If every cell in the human body contains the same genetic information than what makes a cell from the eye different from a liver cell? This question is often posed to biology students before introducing the concepts of gene expression and regulation—an integral part of the broader discipline of epigenetics.
DNA methylation is the foundation of epigenetics and is critical for the proper control of gene expression and cell identity—what enables cells with the same genetic material to become, for example, an eye cell, a muscle cell, or a liver cell. Moreover, various diseases, such as cancer, involve changes in DNA methylation patterns, and researchers are always looking for improved methods to document these alterations, with the hope of aiding the development of novel therapeutic interventions.
Now researchers at the Whitehead Institute for Biomedical Research have developed new methodology to monitor changes in DNA methylation over time in individual cells. The investigators developed a DNA methylation reporter system that mirrors whether a nearby region is methylated. When the target region is unmethylated, the reporter is also unmethylated, which allows expression and visualization of a fluorescent protein encoded by the reporter.
“Methylation is really key in development, in disease, and in cancer,” explained senior author and Whitehead Founding Member Rudolf Jaenisch, who is also a professor of biology at MIT. “This reporter is a very important tool. We believe it will allow us to look in a very detailed way at issues like imprinting during development and screening for the activation of genes silenced in diseases like cancer. This method will allow us to see which drug will activate a given gene.”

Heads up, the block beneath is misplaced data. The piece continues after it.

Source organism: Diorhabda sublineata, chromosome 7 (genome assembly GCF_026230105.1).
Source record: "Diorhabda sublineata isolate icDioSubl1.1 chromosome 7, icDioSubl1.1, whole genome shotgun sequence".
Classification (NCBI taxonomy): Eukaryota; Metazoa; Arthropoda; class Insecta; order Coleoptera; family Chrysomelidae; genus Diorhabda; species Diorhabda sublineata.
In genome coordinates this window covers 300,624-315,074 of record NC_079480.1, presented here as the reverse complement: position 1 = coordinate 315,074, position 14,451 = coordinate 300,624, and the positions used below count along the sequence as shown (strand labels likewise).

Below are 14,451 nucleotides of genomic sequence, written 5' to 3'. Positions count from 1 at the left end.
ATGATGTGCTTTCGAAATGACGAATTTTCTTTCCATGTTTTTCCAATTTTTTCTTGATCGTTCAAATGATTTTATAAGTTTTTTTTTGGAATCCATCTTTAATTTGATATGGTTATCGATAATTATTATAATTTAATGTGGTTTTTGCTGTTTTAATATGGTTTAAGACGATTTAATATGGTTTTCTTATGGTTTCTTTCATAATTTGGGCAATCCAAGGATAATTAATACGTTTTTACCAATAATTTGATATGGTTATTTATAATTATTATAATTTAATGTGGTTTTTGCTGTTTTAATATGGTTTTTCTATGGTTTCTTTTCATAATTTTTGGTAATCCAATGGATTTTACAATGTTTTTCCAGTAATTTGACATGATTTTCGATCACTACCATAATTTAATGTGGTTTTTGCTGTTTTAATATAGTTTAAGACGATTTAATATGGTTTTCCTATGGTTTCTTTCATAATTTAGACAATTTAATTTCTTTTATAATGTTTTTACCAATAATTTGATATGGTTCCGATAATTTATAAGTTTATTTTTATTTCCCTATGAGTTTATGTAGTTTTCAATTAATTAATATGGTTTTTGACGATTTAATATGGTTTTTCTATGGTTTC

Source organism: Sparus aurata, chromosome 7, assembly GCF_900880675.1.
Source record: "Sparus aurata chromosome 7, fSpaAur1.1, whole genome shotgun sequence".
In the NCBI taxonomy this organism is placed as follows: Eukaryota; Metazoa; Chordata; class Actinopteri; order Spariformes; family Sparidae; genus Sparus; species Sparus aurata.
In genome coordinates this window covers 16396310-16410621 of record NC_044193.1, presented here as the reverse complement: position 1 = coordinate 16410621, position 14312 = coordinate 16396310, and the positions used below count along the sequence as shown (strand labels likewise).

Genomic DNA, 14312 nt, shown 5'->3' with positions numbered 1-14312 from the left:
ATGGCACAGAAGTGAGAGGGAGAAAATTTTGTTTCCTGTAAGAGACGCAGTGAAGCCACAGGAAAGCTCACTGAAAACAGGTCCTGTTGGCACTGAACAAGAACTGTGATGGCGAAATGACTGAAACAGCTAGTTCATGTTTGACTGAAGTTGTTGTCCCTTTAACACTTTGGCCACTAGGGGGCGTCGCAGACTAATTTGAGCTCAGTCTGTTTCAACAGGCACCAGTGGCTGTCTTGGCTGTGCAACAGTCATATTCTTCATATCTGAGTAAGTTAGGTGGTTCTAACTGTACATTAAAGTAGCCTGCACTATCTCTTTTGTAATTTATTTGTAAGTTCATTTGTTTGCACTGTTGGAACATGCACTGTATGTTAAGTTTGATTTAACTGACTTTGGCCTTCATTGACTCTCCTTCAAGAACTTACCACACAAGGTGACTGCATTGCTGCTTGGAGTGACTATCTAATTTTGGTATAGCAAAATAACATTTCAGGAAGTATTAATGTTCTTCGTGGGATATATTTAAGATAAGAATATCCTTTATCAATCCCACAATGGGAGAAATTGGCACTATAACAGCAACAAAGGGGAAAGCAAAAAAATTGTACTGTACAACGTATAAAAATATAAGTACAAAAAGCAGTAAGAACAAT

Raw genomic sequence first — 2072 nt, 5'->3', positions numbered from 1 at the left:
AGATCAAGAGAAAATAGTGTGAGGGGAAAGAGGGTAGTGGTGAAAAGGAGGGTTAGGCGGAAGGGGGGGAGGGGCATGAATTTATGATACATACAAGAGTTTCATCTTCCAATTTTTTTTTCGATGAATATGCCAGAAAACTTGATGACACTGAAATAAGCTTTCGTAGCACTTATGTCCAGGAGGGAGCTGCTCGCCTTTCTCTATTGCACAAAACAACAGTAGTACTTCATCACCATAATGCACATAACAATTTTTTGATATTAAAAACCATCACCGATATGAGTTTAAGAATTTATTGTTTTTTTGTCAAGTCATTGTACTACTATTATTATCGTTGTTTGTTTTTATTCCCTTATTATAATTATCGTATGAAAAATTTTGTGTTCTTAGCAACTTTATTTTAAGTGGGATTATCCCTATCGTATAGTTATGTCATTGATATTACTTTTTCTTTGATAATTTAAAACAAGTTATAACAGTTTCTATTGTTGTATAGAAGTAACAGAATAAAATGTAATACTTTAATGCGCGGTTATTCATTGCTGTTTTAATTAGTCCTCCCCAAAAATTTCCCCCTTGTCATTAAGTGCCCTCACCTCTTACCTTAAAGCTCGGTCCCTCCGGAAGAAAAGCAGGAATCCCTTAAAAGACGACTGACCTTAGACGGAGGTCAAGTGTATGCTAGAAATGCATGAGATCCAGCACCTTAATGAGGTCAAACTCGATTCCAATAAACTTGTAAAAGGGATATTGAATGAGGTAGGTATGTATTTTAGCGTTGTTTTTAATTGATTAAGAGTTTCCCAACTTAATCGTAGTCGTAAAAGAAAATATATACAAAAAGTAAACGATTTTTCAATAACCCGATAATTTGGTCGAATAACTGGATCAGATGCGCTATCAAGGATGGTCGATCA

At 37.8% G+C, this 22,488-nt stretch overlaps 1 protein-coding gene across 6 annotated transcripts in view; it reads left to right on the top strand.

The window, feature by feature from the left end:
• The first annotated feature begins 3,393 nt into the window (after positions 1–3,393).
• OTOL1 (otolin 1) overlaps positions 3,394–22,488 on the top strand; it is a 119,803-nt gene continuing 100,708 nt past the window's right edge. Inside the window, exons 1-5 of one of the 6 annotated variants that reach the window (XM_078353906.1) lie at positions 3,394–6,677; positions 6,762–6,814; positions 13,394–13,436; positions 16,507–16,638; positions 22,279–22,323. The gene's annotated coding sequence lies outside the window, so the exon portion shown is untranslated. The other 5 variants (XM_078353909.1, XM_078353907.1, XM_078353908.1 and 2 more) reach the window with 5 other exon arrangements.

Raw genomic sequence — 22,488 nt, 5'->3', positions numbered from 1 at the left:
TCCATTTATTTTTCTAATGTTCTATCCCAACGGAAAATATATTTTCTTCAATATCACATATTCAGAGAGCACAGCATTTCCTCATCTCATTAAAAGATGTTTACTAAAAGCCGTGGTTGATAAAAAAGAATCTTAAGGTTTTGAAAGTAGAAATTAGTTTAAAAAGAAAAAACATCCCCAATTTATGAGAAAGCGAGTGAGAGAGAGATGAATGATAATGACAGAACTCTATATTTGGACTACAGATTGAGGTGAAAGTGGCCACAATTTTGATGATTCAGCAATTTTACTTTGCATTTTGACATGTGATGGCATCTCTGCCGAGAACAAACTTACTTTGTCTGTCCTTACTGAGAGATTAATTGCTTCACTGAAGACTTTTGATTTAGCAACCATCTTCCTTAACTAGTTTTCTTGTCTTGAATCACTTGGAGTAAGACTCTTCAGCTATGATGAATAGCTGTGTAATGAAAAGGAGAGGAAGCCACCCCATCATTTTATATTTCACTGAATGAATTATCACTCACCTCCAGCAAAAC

The findings from this study were published recently in Cell through an article entitled “Tracing dynamic changes of DNA methylation at single-cell resolution.”
Before this study, scientists have only been able to study methylation within a population of cells by sampling a few cells, a process that destroys the very cells under study. Because most cell populations in vivo are heterogeneous, and methylation can change over time, existing approaches have offered limited insight into this fundamental biological control.
“To enable monitoring of methylation status as it changes over time, we establish a reporter of genomic methylation (RGM) that relies on a minimal imprinted gene promoter driving a fluorescent protein. We show that insertion of RGM proximal to promoter-associated CpG islands reports the gain or loss of DNA methylation,” the authors wrote.
The authors’ goal was to create a system that could dynamically visualize methylation at the level of a single cell, which should open up avenues for future research to better understand methylation and its greater role in epigenetic changes.
“This opens up a whole new field of research,” noted co-author Chikdu Shivalila, a graduate student in Dr. Jaenisch’s laboratory. “You can use it to answer all of these questions about methylation that are completely unknown, including how methylation regulates gene transcription and expression patterns in cells. It's very exciting.”
The Whitehead researchers were excited by their findings and hope that their method can be applied to help fight diseases that have been difficult to treat due to their elusiveness and dynamic nature, such as various forms of cancer.
“Pharmaceutical companies have been interested in manipulating methylation in disease,” stated lead author Yonatan Stelzer, Ph.D., postdoctoral researcher in Dr. Jaenisch’s laboratory. “Now that we have a reporter for methylation, they can screen for small molecules or genes that can change a cell's phenotype. For example, they could look for a drug that could change the hypermethylation that has been associated with a specific cancer.”